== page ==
"Pasaje" (or perhaps "El Gallo Gringo" or "Pueblo Vivo") There's some confusion about the track numbering on this album. A promo sheet shows 12 tracks with #10 being the title track, while the CD case lists only 20 tracks while 21 show up to play. "El Gallo Gringo" is actually a 14-second snippet of a child explaining bilingual roosters, so instead we'll target "Pasaje" as our representative from La Otrabanda's album Pueblo Vivo / Vibrant People (self-released, 2010). The Venezuelan group calls their music folk-pop, though there's a bit of indie rock creeping in as well. Fans of Lila Downs, Cuban Cowboys, and Manu Chao will dig their sound and their direction. On "Pasaje" they sing of their role: "I am treading new paths / ... with my cuatro I strum in verses / burning pains of the soul at the bonfire / spark and flame of restoration."

"Yavo Ha-Goel" When Tzadik says they are a record label promoting "radical Jewish culture," they mean it. So does Jewlia Eisenberg, whose group Charming Hostess enjoys taking on big topics in unexpected ways that can challenge listeners. Their new album The Bowls Project (Tzadik, 2010) grew from Eisenberg's fascination with the texts that accompanied earthenware "demon bowls" that were buried beneath houses in Babylonia some 1,500 years ago. Along with wrapping your head around that premise, get ready to embrace musical influences ranging from country to traditional folk to heavy metal to a capella harmonies. Our track 10 is a bit of a mystery, the only song for which the lyrics aren't presented on the band website. Some secret incantation, perhaps? In any case, I like it, with its deep rhythm, chant-like vocals, and clarinet. An odd yet mostly compelling album for the adventurous (and thoughtfully spiritual) listener.

"Ventunodieciduemilatrenta" is a word I'm not going to pronounce for you. Though it's a lovely song by Sicilian-born Carmen Consoli, the last cut on her album Elettra (Universal Music Italia, 2009). This album was my introduction to her music, though apparently she's the most successful female Italian singer-songwriter ever. My Italian being what it is, I'll have to take others' word for it that her lyrics "examine broad themes of love, illness, solitude and friendship from a feminine -- and feminist -- perspective." All with a clean acoustic sound that is north of bossa, east of fado, and just around the block from Carla Bruni.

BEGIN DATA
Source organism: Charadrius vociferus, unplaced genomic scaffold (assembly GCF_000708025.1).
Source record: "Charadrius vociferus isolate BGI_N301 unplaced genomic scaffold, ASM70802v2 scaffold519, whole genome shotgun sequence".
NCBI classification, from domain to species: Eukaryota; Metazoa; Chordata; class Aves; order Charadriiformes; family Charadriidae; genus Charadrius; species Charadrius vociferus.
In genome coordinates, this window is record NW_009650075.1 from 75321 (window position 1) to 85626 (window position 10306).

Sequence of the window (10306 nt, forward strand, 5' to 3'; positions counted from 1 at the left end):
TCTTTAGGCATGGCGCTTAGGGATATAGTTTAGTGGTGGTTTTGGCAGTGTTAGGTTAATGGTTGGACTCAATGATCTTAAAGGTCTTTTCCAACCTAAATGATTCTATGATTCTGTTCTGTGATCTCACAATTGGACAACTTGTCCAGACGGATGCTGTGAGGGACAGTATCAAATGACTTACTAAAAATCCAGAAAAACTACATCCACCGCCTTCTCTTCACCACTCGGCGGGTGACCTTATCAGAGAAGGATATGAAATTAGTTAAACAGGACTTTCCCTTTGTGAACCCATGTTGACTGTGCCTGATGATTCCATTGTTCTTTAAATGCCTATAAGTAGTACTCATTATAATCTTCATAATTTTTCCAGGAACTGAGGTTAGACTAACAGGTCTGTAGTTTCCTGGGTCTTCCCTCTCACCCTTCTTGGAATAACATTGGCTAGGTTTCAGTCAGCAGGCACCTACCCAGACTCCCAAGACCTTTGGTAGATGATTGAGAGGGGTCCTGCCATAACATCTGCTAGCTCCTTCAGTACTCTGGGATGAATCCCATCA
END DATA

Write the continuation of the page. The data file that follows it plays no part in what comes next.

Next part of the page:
"Cumba del Desierto" is a cumbia, yes, so there's that. But since it's from the album The Roots of Chicha 2: Psychedelic Cumbias from Peru (Barbes, Oct. 12, 2010) you get some bonus goodness. The song is by Los Destellos, whose band photo looks like four federal agents posing as The Beatles, though their members included Enrique Delgado, widely accepted as the creator of Peruvian cumbia. Traditional Latin rhythms meet clangy guitars, and we're all better for it. A tasty cut from a mouth-watering compilation of nearly lost music recorded between 1968 and 1981.

"Silent Song" isn't, actually, silent. That would be silly. The #10 and closing song on the album Scent of Reunion: Love Across Civilizations (Kirkelig Kulturverksted, 2010), it brings together two unusual musical partners, Persian singer Mahsa Vahdat and American soul blues singer Mighty Sam McClain. While both singers are astounding and soulful, I'm not wowed by every track on this album. Several of the songs just don't add up, their divergent cultural elements never quite coming together. Fortunately for us, this concluding track is one that does work well, with the two alternating lyrics (and languages) singing about silent, secret places that nourish and sustain.

Happy 10th.

Enhanced by Zemanta

1 comment:

Chris B. Jacome said...

Thank you, SoundRoots, for taking the time to listen to track #10 on my new CD, "LEVANTO". All 11 minutes of it!!!

Chris B. Jacome
Flamenco Guitarist